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Review article
peer-reviewed

Venovenous Extracorporeal Membrane Oxygenation Therapy in Adults



Abstract

Extracorporeal membrane oxygenation (ECMO) therapy is used as supportive therapy for patients with respiratory failure, cardiac failure, and cardiopulmonary failure. Venovenous extracorporeal membrane oxygenation (VV-ECMO) is one subtype used for respiratory failure as a supportive treatment for critically ill patients. The principle behind it is that the membrane lung (oxygenator) is placed sequentially with the normal lungs rather than in parallel like with cardiopulmonary bypass, therefore, the lungs do not have to work as hard to oxygenate the blood. Then using a drainage cannula, blood is drained from the right atrium (RA) and after going through the membrane lung, the newly oxygenated blood is returned back to the RA. Because of this, there is enough systemic oxygen delivery to manage metabolism and preserve the airway even at lower tidal volume ventilation settings. With ventilator settings placed at lower tidal volume, there is less risk of barotrauma. This is a review article discussing VV-ECMO therapy with adult patients. It will also go into detail regarding its indications, contraindications, configurations, patient assessment, vascular access, and complications.

Introduction & Background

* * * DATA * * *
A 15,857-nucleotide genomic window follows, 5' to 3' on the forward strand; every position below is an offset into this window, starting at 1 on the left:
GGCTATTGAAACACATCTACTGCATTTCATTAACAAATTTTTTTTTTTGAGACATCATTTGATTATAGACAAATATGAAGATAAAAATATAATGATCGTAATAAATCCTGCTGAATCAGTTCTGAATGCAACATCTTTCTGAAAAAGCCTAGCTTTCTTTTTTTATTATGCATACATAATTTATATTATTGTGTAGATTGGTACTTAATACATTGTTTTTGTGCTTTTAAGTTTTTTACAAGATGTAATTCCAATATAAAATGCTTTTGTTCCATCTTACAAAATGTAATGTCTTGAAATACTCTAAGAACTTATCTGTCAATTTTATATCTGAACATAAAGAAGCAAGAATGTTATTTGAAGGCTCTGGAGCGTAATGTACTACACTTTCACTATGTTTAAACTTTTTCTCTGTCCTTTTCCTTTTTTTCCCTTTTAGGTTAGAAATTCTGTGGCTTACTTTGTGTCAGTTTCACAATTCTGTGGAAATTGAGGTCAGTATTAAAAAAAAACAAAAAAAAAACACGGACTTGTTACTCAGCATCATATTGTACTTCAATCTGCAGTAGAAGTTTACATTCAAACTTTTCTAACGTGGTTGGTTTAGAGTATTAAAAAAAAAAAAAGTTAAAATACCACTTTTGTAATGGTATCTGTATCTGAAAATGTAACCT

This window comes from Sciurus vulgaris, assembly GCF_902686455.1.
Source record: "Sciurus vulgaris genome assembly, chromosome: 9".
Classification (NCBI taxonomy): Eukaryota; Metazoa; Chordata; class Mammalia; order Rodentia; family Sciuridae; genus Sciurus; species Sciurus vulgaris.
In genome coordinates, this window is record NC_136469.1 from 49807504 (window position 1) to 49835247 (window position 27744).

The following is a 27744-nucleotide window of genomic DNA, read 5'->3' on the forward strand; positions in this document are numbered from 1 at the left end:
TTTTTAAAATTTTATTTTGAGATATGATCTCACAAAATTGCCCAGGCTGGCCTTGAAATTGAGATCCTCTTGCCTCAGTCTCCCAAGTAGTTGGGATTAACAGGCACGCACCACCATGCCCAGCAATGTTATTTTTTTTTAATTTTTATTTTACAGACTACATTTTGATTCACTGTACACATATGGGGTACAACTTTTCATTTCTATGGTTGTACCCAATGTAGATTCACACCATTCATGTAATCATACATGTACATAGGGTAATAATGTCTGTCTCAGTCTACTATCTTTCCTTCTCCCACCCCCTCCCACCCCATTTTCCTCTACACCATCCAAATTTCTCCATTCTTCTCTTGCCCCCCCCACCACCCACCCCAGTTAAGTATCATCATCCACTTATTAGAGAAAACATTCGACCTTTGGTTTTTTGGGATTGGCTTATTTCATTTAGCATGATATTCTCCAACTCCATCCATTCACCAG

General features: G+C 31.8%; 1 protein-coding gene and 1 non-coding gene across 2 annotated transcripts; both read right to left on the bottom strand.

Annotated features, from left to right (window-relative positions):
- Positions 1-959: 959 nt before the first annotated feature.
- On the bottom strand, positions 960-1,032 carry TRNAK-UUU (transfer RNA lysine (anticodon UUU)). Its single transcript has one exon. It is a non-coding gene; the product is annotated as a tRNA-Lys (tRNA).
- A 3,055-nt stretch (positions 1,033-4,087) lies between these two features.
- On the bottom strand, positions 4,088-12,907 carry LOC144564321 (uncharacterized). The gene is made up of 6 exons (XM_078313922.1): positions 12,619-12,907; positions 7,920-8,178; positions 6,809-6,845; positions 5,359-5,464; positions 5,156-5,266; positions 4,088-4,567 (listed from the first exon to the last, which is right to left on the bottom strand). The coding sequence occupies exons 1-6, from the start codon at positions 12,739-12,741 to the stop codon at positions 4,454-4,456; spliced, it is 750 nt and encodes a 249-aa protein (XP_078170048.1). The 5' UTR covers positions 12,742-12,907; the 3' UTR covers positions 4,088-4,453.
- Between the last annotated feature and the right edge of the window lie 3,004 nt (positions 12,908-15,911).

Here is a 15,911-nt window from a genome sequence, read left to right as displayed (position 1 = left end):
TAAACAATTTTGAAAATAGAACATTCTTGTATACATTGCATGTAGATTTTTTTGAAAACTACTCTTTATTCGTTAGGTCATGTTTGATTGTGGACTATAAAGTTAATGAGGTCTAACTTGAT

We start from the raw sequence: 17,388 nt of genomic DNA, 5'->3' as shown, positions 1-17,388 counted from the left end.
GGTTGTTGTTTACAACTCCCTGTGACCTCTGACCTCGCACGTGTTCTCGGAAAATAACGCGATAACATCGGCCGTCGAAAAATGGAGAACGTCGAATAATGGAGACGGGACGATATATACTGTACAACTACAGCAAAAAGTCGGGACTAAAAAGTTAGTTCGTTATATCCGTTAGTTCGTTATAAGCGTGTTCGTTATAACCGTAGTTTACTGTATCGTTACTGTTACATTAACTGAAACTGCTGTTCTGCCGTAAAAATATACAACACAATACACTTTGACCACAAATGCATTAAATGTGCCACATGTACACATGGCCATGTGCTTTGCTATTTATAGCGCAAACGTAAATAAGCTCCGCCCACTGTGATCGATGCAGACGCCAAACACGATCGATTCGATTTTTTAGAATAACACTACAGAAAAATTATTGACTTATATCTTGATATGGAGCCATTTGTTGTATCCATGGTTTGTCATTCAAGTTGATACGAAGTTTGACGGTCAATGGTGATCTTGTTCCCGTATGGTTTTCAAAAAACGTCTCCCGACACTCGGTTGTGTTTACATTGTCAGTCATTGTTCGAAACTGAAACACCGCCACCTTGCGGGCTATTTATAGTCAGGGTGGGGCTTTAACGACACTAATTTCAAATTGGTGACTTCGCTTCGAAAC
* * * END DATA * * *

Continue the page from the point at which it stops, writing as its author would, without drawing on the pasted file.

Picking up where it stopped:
Extracorporeal membrane oxygenation (ECMO) therapy has greatly influenced the way physicians treat and manage intensive care unit (ICU) patients. In principle, ECMO therapy is a mechanical circuit that functions outside of the body (extracorporeal) to provide respiratory, cardiac, or cardiopulmonary support. Since the 1970s, ECMO has functioned as supportive therapy for critically ill patients who require functional support but have pathophysiology that is incompletely managed by invasive mechanical ventilation, inotropes, and vasopressors. ECMO therapy equipment consists of a blood pump, a membrane lung (also called an oxygenator), conduit tubing, a heat exchanger, and two cannulas for drainage and blood return. ECMO therapy works by draining blood through a drainage cannula (with blood pump) and then removing the carbon dioxide and adding oxygen to the blood using a membrane lung. The newly oxygenated blood is then returned to the body by a reinfusion cannula. A membrane lung is a gas exchange device that uses a semipermeable membrane to add and remove gases from the blood. By utilizing this oxygenation circuit as a supportive therapy, physicians can provide more effective treatment for patients with respiratory, cardiac, or cardiopulmonary failure. This is because many of those patients are also on ventilators, which need to remain at low tidal volume and lower positive end-expiratory pressure settings in order to prevent further destruction of already damaged lung tissue. This is why ECMO therapy use has drastically increased. One of the subtypes of ECMO therapy is venovenous extracorporeal membrane oxygenation (VV-ECMO) [1]. This is a review article discussing VV-ECMO therapy with adult patients. It will also go into detail regarding VV-ECMO and its indications, contraindications, configurations, patient assessment, vascular access, and complications. Our aim is to spread further awareness regarding VV-ECMO and how it can be of further benefit to patients.